Side-by-side images from 180-degree camera move from inside the Abbey

Nicola realised that lighting a space as large as an abbey for a 180-degree camera move would be a challenge but she was able to use the many columns in the building to hide a large number SkyPanel lights. Each SkyPanel was diffused using 216 gel and flags were also used to control any hotspots. To provide a consistent look of daylight coming through the windows at the back of the abbey, an 18K on a cherry picker was place outside. Nicola says it took quite a while to prep for this shot, but she feels it was worth it as the shot is held for a long time within the film.

Craiglockhart Scene

This part of the film is about the time that Sassoon spends at Craiglockhart, a psychiatric hospital for the treatment of shell-shocked officers. This is where he meets poet Wilfred Owen who soon becomes an important part of Sassoon’s life. Terence really wanted to see the actors’ body language in this scene.

Scene from Benediction with Wilfred Owen and Siegfried Sassoon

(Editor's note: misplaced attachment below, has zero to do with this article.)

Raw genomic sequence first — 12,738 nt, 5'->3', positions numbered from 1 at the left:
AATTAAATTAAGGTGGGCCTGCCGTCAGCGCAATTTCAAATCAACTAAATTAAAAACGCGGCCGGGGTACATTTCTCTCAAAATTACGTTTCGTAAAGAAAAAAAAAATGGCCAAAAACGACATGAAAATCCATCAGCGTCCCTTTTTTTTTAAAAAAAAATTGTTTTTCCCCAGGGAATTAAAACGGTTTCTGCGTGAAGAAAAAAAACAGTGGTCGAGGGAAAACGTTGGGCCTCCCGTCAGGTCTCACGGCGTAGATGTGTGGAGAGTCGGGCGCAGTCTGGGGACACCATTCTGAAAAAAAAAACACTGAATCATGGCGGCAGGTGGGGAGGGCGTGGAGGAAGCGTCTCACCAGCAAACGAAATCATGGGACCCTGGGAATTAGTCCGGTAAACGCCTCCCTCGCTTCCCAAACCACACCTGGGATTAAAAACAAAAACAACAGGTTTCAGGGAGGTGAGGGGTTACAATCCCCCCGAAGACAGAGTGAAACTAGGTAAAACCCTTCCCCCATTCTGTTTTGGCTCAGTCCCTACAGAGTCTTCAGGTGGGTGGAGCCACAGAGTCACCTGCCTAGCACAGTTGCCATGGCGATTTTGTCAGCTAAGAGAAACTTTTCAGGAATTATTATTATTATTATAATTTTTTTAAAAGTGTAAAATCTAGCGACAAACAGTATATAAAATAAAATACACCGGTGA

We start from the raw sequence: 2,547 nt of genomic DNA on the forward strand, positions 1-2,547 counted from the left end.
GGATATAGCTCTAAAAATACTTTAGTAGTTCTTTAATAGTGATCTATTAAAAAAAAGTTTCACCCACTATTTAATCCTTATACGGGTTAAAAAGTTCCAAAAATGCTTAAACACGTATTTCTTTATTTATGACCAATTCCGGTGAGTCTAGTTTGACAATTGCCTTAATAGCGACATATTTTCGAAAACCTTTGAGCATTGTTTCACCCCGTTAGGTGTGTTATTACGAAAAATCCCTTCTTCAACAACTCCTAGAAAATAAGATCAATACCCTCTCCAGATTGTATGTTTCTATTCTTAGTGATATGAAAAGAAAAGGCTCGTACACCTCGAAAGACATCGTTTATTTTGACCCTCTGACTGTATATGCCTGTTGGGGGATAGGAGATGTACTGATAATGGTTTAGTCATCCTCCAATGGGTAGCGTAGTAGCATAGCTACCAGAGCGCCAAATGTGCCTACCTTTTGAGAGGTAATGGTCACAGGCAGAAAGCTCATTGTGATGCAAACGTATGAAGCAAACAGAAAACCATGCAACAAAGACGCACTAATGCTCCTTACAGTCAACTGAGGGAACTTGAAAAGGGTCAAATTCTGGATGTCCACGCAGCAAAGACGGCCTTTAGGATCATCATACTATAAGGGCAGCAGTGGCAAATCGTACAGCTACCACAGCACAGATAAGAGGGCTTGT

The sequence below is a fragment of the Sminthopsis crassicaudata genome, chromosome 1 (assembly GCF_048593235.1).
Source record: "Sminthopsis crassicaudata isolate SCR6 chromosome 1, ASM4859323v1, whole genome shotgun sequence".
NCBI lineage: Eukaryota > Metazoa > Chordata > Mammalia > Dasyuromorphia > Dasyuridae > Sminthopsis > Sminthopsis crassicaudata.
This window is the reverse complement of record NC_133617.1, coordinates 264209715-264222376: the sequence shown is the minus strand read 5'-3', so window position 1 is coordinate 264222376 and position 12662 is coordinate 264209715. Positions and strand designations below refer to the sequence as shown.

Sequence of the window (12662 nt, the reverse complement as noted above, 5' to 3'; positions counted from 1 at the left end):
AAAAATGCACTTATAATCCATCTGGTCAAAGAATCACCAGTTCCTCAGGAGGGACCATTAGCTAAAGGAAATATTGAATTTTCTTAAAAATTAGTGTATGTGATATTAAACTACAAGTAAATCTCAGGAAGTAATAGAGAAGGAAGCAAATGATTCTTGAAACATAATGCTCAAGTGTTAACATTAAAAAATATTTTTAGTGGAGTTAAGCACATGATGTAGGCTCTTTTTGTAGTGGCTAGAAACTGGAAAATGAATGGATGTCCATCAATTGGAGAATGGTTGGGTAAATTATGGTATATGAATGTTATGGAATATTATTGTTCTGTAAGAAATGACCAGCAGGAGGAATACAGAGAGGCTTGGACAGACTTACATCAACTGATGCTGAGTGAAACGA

At the end of the scene there is a single long take: the camera follows the actors out of the hospital, down a flight of stairs and then the camera stays on them as they say goodbye before cutting to a reverse shot of Owen getting into a taxi and driving away. This is the last time they will see each other as Owen is killed when he returns to the war. Nicola feels that the length of this shot was important to emphasise the poignancy of the moment.

There are also many shots in a doctor’s office within the hospital. To portray a sense of time passing Nicola varied the lighting in the office. On the doctor’s side of the office, the space is a little darker. She used practical lights fitted with tungsten bulbs to provide an authentic feel. For Sassoon’s side of the office, she placed an 18K lamp outside the window, positioned so that window frame would cast a gobo like shadow on the office’s back wall.